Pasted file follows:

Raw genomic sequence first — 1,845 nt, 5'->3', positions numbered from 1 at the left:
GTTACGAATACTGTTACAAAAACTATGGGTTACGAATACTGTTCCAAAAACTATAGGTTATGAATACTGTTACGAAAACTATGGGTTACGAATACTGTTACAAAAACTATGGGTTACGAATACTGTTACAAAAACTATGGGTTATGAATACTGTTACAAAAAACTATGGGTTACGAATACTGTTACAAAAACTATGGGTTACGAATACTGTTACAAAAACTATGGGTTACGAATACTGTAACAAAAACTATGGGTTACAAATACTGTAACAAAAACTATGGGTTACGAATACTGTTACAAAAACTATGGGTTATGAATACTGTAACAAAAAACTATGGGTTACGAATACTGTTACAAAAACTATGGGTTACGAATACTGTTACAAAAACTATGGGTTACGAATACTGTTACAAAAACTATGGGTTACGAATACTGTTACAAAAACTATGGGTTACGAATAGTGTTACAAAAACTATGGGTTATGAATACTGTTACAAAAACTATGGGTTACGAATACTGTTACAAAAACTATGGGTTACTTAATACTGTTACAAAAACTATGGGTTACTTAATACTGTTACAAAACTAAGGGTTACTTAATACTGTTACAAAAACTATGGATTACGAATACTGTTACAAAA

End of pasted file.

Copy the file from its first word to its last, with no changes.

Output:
Raw genomic sequence first — 1,845 nt, 5'->3', positions numbered from 1 at the left:
GTTACGAATACTGTTACAAAAACTATGGGTTACGAATACTGTTCCAAAAACTATAGGTTATGAATACTGTTACGAAAACTATGGGTTACGAATACTGTTACAAAAACTATGGGTTACGAATACTGTTACAAAAACTATGGGTTATGAATACTGTTACAAAAAACTATGGGTTACGAATACTGTTACAAAAACTATGGGTTACGAATACTGTTACAAAAACTATGGGTTACGAATACTGTAACAAAAACTATGGGTTACAAATACTGTAACAAAAACTATGGGTTACGAATACTGTTACAAAAACTATGGGTTATGAATACTGTAACAAAAAACTATGGGTTACGAATACTGTTACAAAAACTATGGGTTACGAATACTGTTACAAAAACTATGGGTTACGAATACTGTTACAAAAACTATGGGTTACGAATACTGTTACAAAAACTATGGGTTACGAATAGTGTTACAAAAACTATGGGTTATGAATACTGTTACAAAAACTATGGGTTACGAATACTGTTACAAAAACTATGGGTTACTTAATACTGTTACAAAAACTATGGGTTACTTAATACTGTTACAAAACTAAGGGTTACTTAATACTGTTACAAAAACTATGGATTACGAATACTGTTACAAAA